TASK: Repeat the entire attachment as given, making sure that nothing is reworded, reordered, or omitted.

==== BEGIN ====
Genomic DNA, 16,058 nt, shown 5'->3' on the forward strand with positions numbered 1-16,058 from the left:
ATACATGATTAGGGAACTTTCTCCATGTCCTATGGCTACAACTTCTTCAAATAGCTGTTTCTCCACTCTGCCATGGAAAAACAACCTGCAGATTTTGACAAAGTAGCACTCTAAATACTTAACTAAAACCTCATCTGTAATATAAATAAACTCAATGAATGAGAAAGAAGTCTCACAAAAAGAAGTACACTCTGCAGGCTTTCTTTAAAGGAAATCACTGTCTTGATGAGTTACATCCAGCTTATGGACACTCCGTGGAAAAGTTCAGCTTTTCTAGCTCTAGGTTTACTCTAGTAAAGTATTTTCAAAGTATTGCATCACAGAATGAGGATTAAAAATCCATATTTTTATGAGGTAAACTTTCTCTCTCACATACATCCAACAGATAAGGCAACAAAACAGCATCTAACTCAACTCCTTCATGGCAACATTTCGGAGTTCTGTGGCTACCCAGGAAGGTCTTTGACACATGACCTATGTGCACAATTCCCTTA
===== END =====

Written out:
Genomic DNA, 16,058 nt, shown 5'->3' on the forward strand with positions numbered 1-16,058 from the left:
ATACATGATTAGGGAACTTTCTCCATGTCCTATGGCTACAACTTCTTCAAATAGCTGTTTCTCCACTCTGCCATGGAAAAACAACCTGCAGATTTTGACAAAGTAGCACTCTAAATACTTAACTAAAACCTCATCTGTAATATAAATAAACTCAATGAATGAGAAAGAAGTCTCACAAAAAGAAGTACACTCTGCAGGCTTTCTTTAAAGGAAATCACTGTCTTGATGAGTTACATCCAGCTTATGGACACTCCGTGGAAAAGTTCAGCTTTTCTAGCTCTAGGTTTACTCTAGTAAAGTATTTTCAAAGTATTGCATCACAGAATGAGGATTAAAAATCCATATTTTTATGAGGTAAACTTTCTCTCTCACATACATCCAACAGATAAGGCAACAAAACAGCATCTAACTCAACTCCTTCATGGCAACATTTCGGAGTTCTGTGGCTACCCAGGAAGGTCTTTGACACATGACCTATGTGCACAATTCCCTTA